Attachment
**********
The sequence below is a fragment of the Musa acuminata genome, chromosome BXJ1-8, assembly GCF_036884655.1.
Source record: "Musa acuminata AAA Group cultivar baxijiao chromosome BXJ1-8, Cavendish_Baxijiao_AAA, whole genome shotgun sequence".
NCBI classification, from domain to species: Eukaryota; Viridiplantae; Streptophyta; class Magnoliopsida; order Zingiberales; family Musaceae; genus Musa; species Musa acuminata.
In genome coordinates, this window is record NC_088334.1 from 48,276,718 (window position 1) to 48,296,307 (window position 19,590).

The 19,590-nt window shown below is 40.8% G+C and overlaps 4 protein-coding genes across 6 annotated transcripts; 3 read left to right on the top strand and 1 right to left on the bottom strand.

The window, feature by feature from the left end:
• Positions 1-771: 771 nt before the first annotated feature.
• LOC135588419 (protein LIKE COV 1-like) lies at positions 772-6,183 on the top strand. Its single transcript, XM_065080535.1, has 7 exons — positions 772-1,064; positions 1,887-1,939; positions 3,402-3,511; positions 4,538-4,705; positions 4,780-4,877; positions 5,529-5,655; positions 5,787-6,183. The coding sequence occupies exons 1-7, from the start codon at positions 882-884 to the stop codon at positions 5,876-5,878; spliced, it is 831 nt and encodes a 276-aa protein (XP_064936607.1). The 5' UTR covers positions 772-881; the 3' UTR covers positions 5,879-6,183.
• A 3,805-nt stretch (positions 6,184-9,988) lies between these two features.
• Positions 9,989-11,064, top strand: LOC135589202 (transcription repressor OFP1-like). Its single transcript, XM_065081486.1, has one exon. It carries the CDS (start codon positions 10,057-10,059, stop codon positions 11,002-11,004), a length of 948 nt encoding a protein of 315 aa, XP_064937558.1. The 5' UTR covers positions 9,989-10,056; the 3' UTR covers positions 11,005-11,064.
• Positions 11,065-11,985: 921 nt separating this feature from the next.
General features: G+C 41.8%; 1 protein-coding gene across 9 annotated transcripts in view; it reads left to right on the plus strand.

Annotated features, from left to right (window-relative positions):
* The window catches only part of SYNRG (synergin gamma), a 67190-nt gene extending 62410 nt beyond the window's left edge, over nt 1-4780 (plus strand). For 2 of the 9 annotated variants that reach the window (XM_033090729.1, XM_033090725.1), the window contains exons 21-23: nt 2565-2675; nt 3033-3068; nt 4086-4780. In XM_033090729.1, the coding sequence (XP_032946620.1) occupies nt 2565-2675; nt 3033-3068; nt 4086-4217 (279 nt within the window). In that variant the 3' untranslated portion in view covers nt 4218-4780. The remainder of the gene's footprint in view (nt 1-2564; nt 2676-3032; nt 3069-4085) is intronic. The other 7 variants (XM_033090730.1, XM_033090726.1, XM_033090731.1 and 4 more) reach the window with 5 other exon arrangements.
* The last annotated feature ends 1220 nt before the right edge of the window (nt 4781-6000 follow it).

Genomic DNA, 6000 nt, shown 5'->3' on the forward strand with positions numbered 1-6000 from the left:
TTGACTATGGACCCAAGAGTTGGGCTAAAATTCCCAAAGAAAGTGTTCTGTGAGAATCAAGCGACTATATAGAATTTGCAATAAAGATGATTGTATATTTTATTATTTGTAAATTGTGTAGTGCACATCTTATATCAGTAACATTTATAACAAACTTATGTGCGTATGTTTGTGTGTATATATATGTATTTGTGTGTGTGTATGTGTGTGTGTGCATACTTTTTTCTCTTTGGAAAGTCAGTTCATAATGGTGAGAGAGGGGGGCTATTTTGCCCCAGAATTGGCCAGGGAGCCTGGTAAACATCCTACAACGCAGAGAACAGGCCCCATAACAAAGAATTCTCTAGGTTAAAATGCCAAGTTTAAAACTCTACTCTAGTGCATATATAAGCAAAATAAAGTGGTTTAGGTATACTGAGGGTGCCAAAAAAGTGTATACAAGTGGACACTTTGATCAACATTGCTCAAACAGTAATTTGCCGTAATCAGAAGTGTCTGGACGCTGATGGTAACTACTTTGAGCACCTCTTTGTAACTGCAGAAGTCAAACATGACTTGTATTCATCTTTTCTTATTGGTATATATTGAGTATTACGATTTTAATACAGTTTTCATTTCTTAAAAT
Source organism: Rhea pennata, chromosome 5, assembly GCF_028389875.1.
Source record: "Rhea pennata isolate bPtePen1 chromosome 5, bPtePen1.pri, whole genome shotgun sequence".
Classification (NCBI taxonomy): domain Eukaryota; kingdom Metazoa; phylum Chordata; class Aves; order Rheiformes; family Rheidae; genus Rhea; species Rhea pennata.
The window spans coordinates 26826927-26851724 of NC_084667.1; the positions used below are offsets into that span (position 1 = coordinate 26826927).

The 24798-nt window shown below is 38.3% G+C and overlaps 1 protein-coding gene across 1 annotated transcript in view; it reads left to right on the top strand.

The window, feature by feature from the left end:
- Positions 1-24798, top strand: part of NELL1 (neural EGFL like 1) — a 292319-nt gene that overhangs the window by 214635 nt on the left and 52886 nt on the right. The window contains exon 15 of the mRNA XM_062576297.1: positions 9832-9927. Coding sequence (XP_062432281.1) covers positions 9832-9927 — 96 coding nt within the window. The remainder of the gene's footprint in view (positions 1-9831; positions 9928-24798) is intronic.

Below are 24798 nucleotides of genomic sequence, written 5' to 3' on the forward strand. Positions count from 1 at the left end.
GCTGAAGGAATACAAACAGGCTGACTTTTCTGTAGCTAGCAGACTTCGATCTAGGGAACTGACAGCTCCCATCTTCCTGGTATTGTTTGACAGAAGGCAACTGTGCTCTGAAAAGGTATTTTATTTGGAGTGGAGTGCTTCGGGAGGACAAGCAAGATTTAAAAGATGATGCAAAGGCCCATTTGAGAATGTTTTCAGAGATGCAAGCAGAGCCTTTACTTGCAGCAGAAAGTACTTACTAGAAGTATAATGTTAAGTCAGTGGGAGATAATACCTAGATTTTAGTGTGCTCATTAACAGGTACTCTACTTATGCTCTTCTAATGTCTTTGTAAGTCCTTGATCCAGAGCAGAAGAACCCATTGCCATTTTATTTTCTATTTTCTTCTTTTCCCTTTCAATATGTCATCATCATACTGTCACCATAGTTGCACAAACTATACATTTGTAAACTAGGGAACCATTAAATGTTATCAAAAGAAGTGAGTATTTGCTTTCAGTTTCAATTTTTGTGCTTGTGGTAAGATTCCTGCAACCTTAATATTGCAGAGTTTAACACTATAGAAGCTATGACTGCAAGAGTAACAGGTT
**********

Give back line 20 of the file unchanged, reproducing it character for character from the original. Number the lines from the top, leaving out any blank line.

Classification (NCBI taxonomy): domain Eukaryota; kingdom Metazoa; phylum Chordata; class Aves; order Rheiformes; family Rheidae; genus Rhea; species Rhea pennata.